DIY Container Irrigation - Container Irrigation Systems

Container Plant With An Irrigation System
(Image credit: AleMasche72)

Deciding on the best method of container plant irrigation is a real challenge, and there are several ways to go.

Most importantly, whatever container irrigation system you choose, take time to practice and work out any problems before you leave for a vacation or weekend away. The last thing you want is to come home to a bunch of wilted, dead plants.

Here are a few tips on container irrigation systems.

Container Drip Irrigation Systems

If you travel frequently or you don’t want to spend a lot of time watering potted plants, you may want to invest in a drip irrigation system. Drip systems are convenient and make good use of water without wasteful runoff. 

Container drip irrigation systems range from large, complex systems to simple set-ups that take care of a few plants. Of course, more complex systems carry a heftier price tag. 

Once you decide, experiment with the system until you get it just right, then make adjustments during rainy weather or periods of extreme heat or drought.

DIY Container Irrigation The Old-Fashioned Way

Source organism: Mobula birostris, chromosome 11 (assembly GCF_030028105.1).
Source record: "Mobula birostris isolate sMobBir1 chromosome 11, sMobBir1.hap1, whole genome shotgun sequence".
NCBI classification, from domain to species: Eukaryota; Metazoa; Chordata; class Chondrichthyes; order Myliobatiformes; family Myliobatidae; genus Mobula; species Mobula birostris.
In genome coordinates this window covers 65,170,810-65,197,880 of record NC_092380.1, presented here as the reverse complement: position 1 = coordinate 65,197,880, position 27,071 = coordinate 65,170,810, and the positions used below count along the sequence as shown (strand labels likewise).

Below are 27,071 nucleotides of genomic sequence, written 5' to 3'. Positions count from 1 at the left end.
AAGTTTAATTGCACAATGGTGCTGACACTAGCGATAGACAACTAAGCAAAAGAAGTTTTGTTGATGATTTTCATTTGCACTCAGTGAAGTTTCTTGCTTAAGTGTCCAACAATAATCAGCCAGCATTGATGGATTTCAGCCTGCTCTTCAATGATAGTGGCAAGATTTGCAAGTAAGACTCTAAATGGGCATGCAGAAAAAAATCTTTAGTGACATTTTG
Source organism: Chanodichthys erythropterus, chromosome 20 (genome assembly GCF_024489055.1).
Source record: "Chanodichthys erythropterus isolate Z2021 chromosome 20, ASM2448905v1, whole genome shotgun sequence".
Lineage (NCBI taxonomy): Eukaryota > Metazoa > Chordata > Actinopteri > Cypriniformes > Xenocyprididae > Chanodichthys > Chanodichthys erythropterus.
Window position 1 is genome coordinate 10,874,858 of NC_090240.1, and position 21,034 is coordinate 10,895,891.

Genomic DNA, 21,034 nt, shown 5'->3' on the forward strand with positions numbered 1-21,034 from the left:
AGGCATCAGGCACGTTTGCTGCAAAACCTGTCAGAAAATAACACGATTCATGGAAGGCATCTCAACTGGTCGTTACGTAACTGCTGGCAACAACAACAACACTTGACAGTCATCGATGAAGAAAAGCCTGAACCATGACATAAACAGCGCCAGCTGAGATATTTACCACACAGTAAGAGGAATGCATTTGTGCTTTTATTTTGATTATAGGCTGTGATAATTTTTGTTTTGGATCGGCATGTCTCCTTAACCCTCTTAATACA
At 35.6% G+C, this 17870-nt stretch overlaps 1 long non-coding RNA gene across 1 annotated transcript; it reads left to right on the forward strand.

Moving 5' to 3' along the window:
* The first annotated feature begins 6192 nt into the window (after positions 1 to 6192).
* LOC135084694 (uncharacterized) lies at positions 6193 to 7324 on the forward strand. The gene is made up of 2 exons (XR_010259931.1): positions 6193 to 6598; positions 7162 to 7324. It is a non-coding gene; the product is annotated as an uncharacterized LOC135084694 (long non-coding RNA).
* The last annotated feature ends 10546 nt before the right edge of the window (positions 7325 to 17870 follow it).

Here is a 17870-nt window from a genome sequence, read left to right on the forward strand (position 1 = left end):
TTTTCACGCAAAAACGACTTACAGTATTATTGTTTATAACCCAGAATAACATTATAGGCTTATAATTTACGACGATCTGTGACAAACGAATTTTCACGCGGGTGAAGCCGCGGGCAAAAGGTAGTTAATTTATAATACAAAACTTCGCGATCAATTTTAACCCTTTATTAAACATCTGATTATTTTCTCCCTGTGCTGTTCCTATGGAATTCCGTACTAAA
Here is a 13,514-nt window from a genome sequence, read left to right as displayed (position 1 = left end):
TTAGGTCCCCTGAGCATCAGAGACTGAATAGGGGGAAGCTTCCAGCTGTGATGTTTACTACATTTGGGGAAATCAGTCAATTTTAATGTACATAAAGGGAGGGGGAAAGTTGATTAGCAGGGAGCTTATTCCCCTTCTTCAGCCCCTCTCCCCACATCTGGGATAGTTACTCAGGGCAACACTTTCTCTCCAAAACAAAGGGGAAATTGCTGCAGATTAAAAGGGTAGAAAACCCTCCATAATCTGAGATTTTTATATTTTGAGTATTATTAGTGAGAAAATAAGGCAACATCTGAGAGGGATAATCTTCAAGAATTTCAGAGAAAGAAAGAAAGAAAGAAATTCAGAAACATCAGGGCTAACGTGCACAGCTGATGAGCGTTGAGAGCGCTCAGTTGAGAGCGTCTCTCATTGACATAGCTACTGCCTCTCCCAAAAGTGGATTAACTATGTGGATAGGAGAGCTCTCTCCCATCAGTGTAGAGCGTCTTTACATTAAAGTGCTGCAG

Set an oscillating sprinkler so it sprays one direction only, then experiment until you get the spacing just right. Once everything looks good, attach the hose to a timer and set it to water your plants early in the morning. Avoid watering in the evening, as wet plants are more likely to develop fungal diseases.

Irrigate Container Gardens With Self-Watering Pots

Self-watering pots have built-in reservoirs so plants can draw water when they need it. Good pots aren’t cheap, but most will keep plants watered for two to three weeks, depending on weather conditions and the size of the pot. Self-watering window boxes and hanging baskets are also available. 

DIY Container Irrigation With Recycled Bottles

In a pinch, you can always resort to bottle-watering. Drill a hole into the plastic cap or cork. Fill the bottle with water, replace the cap, then invert the bottle into damp potting mix near the base of the plant. Bottle-watering isn’t a good long-term solution, but will help keep the roots from drying out for a few days.

How to Irrigate Container Gardens With Wicking Systems

Wick-watering is an effective, low-tech method that works well if you have a few pots placed close together. Put the pots in a circle and place a bucket or other container between the pots. Fill the bucket with water. For each pot, put one end of a wick in the water and poke the other end deep into the soil. 

Wick-watering works best with a lightweight potting mix. Add perlite or vermiculite if your potting media tends to be heavier.

Water the plants first, and soak the wick in water. The wick will draw more water to the plant as moisture is needed. 

Shoelaces make good wicks, but synthetic materials last longer and won’t develop mold or fungus. On the other hand, many gardeners prefer cotton for growing tomatoes, herbs, or other edible plants.

Mary H. Dyer

A Credentialed Garden Writer, Mary H. Dyer was with Gardening Know How in the very beginning, publishing articles as early as 2007.